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Oshawa Origins

A painting of several bark huts in a clearing at the edge of a lake. Eight First Nations people in traditional dress are visible walking, talking, sitting in the door of a wigwam and cooking food over a campfire.

This 1898 woodcut shows the First Nations population of the Oshawa region in transition, living in traditional bark wigwams, but wearing European-style clothing and cooking in European-made metal pots.


Indigenous peoples inhabited the Oshawa area long before the invention of the automobile. The city sits on the intersection of the traditional territories of the Haudenosaunee (Iroquois) and Huron-Wendat First Nations. Archaeological evidence has been found of Wendat settlements there dating back more than 600 years.

The region’s name originates from the Ojibwa aaz haway – or “crossing place.” The natural harbour on the site was an obvious location for a trading post connecting Lake Ontario with the inland river network – with the canoe as the main method of transportation.

Europeans, seeking trade and inexpensive farmland, colonized the waterfront in the 17th and 18th centuries. In the late 18th century Lieutenant Governor John Graves Simcoe’s program of land surveys and grants led to a population boom in the area, and to the construction of two roads that would define the city to come. The 1793 road between Kingston and Toronto offered east-west access to the region on land. The later 1822 road running from the harbour to Lake Scugog made it possible for settlers to farm inland but retain access to trade on Lake Ontario. These roads now form King Street and Simcoe Street in Oshawa.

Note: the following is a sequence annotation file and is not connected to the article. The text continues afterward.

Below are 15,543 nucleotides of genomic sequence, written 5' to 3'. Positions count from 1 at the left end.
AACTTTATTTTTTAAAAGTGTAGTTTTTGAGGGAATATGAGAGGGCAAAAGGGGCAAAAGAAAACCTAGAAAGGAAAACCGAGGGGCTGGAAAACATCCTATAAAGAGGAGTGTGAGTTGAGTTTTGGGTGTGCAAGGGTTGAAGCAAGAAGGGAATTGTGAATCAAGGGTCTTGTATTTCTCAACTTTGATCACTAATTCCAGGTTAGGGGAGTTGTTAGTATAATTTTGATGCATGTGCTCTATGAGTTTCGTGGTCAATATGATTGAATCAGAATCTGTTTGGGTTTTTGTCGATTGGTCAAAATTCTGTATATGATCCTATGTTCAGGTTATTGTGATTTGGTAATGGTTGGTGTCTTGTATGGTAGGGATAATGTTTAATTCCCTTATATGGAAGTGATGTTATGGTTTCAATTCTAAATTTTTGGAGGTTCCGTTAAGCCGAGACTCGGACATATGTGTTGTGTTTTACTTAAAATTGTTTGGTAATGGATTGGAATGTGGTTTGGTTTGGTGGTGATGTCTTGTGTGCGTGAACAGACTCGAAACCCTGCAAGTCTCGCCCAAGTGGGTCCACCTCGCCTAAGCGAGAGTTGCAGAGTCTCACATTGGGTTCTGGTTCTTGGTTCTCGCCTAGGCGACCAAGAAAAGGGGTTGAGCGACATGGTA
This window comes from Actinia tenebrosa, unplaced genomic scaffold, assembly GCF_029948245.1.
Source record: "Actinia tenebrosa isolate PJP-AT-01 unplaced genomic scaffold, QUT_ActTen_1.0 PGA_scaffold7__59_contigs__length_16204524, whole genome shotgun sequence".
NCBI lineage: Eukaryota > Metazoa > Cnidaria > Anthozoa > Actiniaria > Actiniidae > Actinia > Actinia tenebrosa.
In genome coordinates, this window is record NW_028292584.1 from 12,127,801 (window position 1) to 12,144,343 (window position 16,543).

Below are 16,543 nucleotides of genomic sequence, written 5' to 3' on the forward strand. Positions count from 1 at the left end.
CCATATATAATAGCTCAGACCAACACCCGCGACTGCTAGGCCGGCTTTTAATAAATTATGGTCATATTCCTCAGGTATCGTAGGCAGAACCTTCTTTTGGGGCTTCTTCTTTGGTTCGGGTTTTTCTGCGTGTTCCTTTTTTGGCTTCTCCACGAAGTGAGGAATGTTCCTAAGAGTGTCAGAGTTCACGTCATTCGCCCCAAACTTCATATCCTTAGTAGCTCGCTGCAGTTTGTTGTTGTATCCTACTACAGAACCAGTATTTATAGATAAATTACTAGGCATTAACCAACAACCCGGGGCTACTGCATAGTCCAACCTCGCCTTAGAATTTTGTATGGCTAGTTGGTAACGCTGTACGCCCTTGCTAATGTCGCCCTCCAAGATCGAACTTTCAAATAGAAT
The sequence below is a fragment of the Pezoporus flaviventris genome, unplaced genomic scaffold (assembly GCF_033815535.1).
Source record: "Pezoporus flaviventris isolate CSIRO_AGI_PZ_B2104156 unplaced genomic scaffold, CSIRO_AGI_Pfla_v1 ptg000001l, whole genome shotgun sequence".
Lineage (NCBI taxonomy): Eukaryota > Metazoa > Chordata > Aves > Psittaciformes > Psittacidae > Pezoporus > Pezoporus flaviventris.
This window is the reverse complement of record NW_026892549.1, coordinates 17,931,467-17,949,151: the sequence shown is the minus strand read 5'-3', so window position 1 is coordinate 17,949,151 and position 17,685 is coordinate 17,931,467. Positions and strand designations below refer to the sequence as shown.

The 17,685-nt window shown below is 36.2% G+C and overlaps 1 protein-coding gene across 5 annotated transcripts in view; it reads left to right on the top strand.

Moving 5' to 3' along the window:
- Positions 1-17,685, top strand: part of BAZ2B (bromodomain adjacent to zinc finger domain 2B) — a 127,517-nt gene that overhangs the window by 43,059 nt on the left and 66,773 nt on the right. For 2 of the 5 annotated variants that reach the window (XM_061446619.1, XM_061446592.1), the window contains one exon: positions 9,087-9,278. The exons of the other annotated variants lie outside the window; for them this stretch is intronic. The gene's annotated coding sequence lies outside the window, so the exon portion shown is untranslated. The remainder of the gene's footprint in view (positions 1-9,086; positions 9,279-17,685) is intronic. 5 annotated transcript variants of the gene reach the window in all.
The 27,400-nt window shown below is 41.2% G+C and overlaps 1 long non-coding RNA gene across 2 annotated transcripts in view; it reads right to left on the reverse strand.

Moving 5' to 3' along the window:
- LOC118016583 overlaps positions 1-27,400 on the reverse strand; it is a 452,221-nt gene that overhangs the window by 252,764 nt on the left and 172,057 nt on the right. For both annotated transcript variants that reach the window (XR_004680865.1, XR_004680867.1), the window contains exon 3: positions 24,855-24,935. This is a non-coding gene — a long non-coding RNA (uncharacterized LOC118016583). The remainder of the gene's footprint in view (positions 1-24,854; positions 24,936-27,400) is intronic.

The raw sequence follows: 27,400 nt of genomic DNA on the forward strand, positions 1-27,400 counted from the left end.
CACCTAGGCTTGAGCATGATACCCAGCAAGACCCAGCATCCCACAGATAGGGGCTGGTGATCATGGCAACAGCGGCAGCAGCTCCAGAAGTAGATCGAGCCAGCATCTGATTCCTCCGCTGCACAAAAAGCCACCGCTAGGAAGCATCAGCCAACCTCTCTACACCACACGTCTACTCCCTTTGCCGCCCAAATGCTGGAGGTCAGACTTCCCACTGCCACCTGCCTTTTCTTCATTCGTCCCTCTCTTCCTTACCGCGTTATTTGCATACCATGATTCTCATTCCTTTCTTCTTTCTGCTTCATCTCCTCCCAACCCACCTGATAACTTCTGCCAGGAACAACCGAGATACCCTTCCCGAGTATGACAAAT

A hand-drawn map of a small town, showing roads, a river, and several small buildings.

An 1843 surveyor’s map of the Oshawa area. Skae’s general store is visible on the intersection of Simcoe Street and the Kingston Road at the top right.


The Four Corners area at the intersection of the two roads became the centre of the growing community. The town was originally called Skae’s Corners, after Edward Skae, local general store owner and postmaster. He is believed to have proposed the name change to “Oshawa”. The settlement was incorporated as a village in 1850. A Toronto rail connection arrived six years later, and the small farming village grew quickly into a local industrial hub, with foundries, carriage works, mills, machine shops, and a substantial cabinet-making industry.